Below are known optimizations that we will be implementing in the coming weeks, and the anticipated reduction in prover costs (all percentages are relative to the Jolt prover's speed on initial public release in April 2024).

The way we implemented Lasso leads to grand product arguments for which about 90% of the factors being multiplied together are equal to 1. The current implementation explicitly stores all these values (assigning 256 bits to each value). Instead, we can store a densified representation of them (i.e., list only the values that are not 1, and assume all the others are 1). This will speed up the prover, but more importantly it will reduce total prover space usage by a factor of about 8x.
Anticipated speedup: 8% of prover time (and a significant space reduction).

When Spartan is applied to the R1CS arising in Jolt, the prover’s work in the first round involves computation over 64bit integers, not arbitrary field elements. The implementation does not yet take advantage of this: each multiplication in the first round is currently implemented via a 256bit Montgomery multiplication rather than a primitive 64bit multiplication. This is about half of the prover’s total work in this sumcheck invocation. (The same optimization applies for computing the three matrixvector multiplications needed to compute Az, Bz, and Cz before beginning this first sumcheck).
Anticipated speedup: 4% of overall prover time.

The optimization described in Section 3.2 of this paper by Angus Gruen applies to a subset of the invocations of the sumcheck protocol in Jolt, including the first of two sumchecks in Spartan and all sumchecks in Grand Product arguments within memorychecking procedures (Lasso, Spice).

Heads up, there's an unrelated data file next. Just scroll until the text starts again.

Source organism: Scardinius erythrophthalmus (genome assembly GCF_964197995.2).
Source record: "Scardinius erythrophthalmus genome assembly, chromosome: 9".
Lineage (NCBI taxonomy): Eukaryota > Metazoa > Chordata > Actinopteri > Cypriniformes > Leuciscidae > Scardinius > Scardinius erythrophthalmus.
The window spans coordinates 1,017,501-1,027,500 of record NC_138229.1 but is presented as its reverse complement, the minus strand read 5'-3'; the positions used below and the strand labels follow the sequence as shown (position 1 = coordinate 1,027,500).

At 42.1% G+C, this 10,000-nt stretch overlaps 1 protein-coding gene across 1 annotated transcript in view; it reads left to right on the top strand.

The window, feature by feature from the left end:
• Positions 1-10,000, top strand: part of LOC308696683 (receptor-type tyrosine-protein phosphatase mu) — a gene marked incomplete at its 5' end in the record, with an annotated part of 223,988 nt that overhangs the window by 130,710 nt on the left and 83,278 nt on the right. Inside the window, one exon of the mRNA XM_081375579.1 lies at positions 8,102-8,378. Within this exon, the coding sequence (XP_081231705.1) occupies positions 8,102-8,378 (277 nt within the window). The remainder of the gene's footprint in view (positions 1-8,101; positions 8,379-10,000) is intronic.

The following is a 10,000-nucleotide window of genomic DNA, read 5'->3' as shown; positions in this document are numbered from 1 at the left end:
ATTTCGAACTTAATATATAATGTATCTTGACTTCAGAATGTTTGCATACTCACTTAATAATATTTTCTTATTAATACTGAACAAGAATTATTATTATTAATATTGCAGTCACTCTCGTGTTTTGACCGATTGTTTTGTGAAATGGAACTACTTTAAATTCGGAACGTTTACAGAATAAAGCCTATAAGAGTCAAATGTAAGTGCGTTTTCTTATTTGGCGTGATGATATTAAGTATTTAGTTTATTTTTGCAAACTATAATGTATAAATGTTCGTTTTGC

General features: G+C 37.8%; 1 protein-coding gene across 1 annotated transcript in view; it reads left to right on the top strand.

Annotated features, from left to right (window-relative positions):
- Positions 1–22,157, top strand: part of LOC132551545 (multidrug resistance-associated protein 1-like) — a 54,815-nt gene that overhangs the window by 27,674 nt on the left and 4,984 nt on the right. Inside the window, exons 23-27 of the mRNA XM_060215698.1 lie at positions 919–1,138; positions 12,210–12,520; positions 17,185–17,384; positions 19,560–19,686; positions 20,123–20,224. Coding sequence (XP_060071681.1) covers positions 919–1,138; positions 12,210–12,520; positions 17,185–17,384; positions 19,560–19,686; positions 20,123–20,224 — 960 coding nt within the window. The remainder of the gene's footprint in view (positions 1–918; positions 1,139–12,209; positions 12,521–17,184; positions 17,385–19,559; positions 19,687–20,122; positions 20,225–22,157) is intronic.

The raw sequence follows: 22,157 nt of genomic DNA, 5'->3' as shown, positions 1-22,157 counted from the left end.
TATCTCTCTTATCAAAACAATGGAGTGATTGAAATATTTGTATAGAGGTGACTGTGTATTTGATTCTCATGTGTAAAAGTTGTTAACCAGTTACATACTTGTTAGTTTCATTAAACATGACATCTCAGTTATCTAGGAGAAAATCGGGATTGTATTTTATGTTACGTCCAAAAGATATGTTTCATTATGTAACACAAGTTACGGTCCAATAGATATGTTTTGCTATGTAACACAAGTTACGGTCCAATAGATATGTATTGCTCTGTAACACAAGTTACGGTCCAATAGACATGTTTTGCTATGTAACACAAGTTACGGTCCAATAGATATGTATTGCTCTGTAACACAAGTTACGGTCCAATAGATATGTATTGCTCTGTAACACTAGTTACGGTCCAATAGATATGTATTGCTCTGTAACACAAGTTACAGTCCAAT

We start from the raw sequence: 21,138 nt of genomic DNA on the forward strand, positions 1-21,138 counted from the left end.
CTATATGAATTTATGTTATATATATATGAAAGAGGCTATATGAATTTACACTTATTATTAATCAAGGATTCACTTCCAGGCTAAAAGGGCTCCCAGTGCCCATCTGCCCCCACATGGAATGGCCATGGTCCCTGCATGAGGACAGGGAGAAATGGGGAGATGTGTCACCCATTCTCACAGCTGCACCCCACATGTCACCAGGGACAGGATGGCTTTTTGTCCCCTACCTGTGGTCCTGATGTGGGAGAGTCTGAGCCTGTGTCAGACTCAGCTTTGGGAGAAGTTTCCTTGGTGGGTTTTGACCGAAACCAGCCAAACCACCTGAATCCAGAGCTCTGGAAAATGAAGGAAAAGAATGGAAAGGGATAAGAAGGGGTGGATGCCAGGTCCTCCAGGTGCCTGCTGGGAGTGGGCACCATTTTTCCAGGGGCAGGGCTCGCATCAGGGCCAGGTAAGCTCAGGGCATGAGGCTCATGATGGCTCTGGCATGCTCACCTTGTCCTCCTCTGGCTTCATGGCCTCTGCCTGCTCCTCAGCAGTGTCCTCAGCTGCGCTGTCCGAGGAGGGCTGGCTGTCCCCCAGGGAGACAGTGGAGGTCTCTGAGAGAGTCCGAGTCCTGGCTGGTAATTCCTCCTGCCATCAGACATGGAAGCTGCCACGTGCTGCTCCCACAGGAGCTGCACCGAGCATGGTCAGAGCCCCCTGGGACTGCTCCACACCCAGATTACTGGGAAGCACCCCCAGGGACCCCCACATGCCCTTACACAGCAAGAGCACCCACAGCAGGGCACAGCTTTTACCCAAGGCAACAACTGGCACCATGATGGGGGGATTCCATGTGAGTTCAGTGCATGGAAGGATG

Anticipated speedup: 3% of total prover time.

Switching the commitment scheme from Hyrax to one with much smaller commitments (e.g., HyperKZG, Zeromorph) will not only shorten the proofs, but also save the prover the time of serializing and hashing the commitments for FiatShamir. See this github issue.
Anticipated speedup: 3% of total prover time.

Make it fast to commit to slightly negative values (one group op per value) just as it's fast for small positive values.
Anticipated speedup: 2% of total prover time.

In the first sumcheck in Spartan, the prover precomputes a table of evaluations of (the multilinear extension of) the equality function eq(a, b) with the first vector a fixed to a random value. Leaving a few variables off of b and handling them differently will reduce the cost of building this table to negligible.
Anticipated speedup: 1%2% of total prover time.

On reads to registers or RAM, the value written back to the memory cell by the memorychecking procedure is committed separately from the value returned by the read, and an R1CS constraint is included to force equality. Really, a single value can be committed and the constraint omitted.
Anticipated speedup: 1% of total prover time.

SP1 implements wordaddressable memory (the CPU has to read an entire 64bit word of memory at once). Jolt currently implements byteaddressable memory (the RISCV CPU is allowed to read one byte at a time, as required by the RISCV specification).
Most benchmarks get compiled into RISCV programs that mostly read entire words at once. Switching to wordaddressable memory will improve Jolt’s speed on these benchmarks by 5%.
Total anticipated prover time reduction: 20%30%.